Stand Your Ground Law.

Florida’s Stand Your Ground Law: Maybe standing your ground is not always a good idea?

Stand Your Ground Law

Florida has a solid Stand Your Ground Law that ensures your right to self-defense. To stand your ground means you do not have to retreat from a threat. Deadly force is justified when confronted with imminent death, great bodily harm, or to prevent a forcible felony. To take advantage of the law, you must have a reasonable belief that deadly force is necessary.  You must also be in a place where you are permitted to be, and can not engaged in any type of criminal activity.

For example, you are at the ATM; you turn around, a subject is threatening you with a bat and demanding your money. Being hit with a bat can be fatal and this would naturally cause you to fear for your life. You could evoke the Stand Your Ground Law and could justifiably use deadly force in self-defense.

Before the passage of Florida’s Stand Your Ground Law, you had a duty to retreat before you could use deadly force in self-defense. The exception was in your home and covered under the Castle Doctrine. The Castle Doctrine was handed down from English Common Law.  Your home is considered your castle and you had a right to defend yourself in your castle.  There is no requirement to retreat. Now, with the Stand Your Ground Law, you have that right where ever you are legally present.


When properly applied, Florida’s Stand Your Ground Law protects the person using deadly force.  The law provides immunity from civil action or criminal prosecution. That means you will not be charged criminally or sued. It does not, however, guarantee you will not get arrested even though you claim protection under the Stand Your Ground Law.

If a case should proceed to a civil action or criminal prosecution, a motion to apply Florida’s Stand Your Ground Law would have to be filed by your lawyer.


We are very fortunate here in South Florida, we have some of the best homicide detectives in the country. Very often, these hard-working detectives are able to recognize when Florida’s Stand Your Ground Law applies. In such cases and although the State Attorney’s Office has the last say on criminal prosecutions, these detectives are not making immediate arrests.

Stand Your Ground Law In Florida

You are not required to stand your ground:

Florida’s Stand Your Ground Law is an excellent law when you need it to protect you. If you have to use deadly force in self-defense, you will be thrilled it is available to you. Although there is no requirement of retreat, there is also no requirement that you stand your ground.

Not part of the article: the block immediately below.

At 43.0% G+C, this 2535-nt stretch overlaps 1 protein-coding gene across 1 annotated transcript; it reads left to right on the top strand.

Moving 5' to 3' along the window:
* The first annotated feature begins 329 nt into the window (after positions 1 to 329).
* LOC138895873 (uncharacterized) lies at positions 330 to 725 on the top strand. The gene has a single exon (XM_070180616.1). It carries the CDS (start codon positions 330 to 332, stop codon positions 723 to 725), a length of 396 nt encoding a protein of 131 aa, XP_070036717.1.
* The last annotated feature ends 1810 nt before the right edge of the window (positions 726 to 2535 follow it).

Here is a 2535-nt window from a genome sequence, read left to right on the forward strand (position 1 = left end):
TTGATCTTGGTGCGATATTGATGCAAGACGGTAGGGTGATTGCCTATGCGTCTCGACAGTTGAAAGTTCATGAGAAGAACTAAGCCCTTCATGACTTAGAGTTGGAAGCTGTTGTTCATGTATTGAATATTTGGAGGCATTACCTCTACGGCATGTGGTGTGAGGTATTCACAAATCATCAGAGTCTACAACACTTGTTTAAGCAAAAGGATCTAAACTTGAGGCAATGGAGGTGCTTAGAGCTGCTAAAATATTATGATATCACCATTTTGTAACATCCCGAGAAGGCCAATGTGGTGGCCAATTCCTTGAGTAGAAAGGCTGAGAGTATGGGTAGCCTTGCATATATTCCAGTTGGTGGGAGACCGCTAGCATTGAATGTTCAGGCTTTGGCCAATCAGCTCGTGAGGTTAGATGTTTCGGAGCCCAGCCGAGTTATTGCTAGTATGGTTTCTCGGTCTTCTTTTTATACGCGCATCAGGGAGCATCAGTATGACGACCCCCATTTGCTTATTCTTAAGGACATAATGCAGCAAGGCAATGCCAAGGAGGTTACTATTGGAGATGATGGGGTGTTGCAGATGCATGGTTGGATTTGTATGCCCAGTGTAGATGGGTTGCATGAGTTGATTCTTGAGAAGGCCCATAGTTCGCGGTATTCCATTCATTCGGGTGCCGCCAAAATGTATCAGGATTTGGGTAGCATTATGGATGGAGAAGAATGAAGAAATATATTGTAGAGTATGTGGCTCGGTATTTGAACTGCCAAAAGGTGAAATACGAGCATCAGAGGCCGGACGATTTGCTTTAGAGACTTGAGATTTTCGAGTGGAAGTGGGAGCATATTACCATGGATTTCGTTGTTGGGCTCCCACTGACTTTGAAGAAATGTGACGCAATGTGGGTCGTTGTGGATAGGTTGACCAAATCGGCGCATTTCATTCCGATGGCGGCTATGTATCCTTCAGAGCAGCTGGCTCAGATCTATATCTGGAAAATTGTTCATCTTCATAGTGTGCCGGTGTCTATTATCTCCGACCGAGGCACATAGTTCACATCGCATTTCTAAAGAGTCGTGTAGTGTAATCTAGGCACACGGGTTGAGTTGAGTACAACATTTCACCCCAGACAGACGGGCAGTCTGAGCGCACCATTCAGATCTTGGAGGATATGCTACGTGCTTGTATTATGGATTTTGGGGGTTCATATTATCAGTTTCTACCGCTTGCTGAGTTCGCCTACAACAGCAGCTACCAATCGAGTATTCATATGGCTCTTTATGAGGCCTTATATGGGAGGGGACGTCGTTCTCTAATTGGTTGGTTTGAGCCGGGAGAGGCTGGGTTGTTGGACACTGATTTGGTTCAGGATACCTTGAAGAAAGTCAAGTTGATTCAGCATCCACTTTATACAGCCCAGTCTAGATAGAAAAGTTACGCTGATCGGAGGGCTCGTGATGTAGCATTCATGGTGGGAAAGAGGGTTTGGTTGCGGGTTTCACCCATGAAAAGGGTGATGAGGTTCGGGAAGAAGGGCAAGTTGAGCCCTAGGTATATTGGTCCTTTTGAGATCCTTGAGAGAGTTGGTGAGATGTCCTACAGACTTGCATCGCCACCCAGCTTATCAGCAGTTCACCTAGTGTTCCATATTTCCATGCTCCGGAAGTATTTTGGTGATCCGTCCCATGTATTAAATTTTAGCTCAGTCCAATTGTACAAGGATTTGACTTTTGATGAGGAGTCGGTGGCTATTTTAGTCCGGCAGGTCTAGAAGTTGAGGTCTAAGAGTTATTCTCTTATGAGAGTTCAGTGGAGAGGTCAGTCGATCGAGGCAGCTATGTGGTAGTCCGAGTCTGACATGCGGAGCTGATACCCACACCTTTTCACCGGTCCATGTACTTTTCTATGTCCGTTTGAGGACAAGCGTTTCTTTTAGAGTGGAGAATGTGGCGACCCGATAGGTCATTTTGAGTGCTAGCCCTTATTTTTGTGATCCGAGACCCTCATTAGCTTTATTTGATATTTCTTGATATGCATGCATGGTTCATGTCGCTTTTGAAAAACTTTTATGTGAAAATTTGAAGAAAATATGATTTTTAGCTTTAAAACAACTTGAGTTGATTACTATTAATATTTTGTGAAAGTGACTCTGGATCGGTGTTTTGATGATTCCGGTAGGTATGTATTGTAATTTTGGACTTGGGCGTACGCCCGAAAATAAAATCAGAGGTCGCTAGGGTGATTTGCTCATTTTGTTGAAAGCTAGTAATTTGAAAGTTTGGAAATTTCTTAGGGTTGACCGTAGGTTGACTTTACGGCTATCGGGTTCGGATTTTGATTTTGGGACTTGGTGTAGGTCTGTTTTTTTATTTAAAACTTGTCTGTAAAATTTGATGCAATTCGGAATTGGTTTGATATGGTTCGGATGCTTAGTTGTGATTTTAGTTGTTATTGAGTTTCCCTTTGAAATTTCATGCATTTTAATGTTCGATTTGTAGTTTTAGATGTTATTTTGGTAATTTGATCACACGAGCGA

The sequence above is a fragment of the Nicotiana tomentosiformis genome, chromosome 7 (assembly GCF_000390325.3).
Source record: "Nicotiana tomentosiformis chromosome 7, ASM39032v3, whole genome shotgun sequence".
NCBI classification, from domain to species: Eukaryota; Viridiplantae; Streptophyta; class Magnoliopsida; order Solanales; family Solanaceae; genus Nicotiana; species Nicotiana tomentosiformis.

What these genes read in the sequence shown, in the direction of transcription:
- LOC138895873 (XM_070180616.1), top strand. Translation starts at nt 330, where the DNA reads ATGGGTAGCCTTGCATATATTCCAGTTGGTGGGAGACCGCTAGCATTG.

I was a police officer for many years and saw more than my fair share of shootings, I would not want to go through the process of being part of a homicide investigation. When you do shoot or kill someone in self-defense, you are going to be involved in a stressful and life-changing event. The stress of being under a homicide investigation is extreme. At some point, you are going to be interrogated by the detectives. If you are smart, you are going to have to hire a lawyer. Lawyers are expensive, in a case like this, the lawyer is going to be really expensive, trust me I know.

In addition to the stress and strain of being under investigation, your name is going to be in the news, all over the news. If you have any social media presence at all, your picture is going to be in news report and articles.

What I would do:

From the cases I have seen as a police officer and a lawyer, a significant number start as a clash of egos. Beginning with a provocation, then a reaction, before escalating to the application of deadly force. I understand deadly force, as a police officer I trained extensively in the use of deadly force, have used deadly force against another human being and have had deadly force directed towards me. I know there may be certain circumstances where there is no other alternative than to defend yourself with deadly force. But, if there were a way to retreat, I would elect to exercise that option. I can live with being disrespected and maybe having a bruised ego. I believe that to be a better alernative than to be involved in the type of situation I have explained here.

This is my opinion as a private citizen, not as a police officer. The police use of deadly force is an entirely different analysis.

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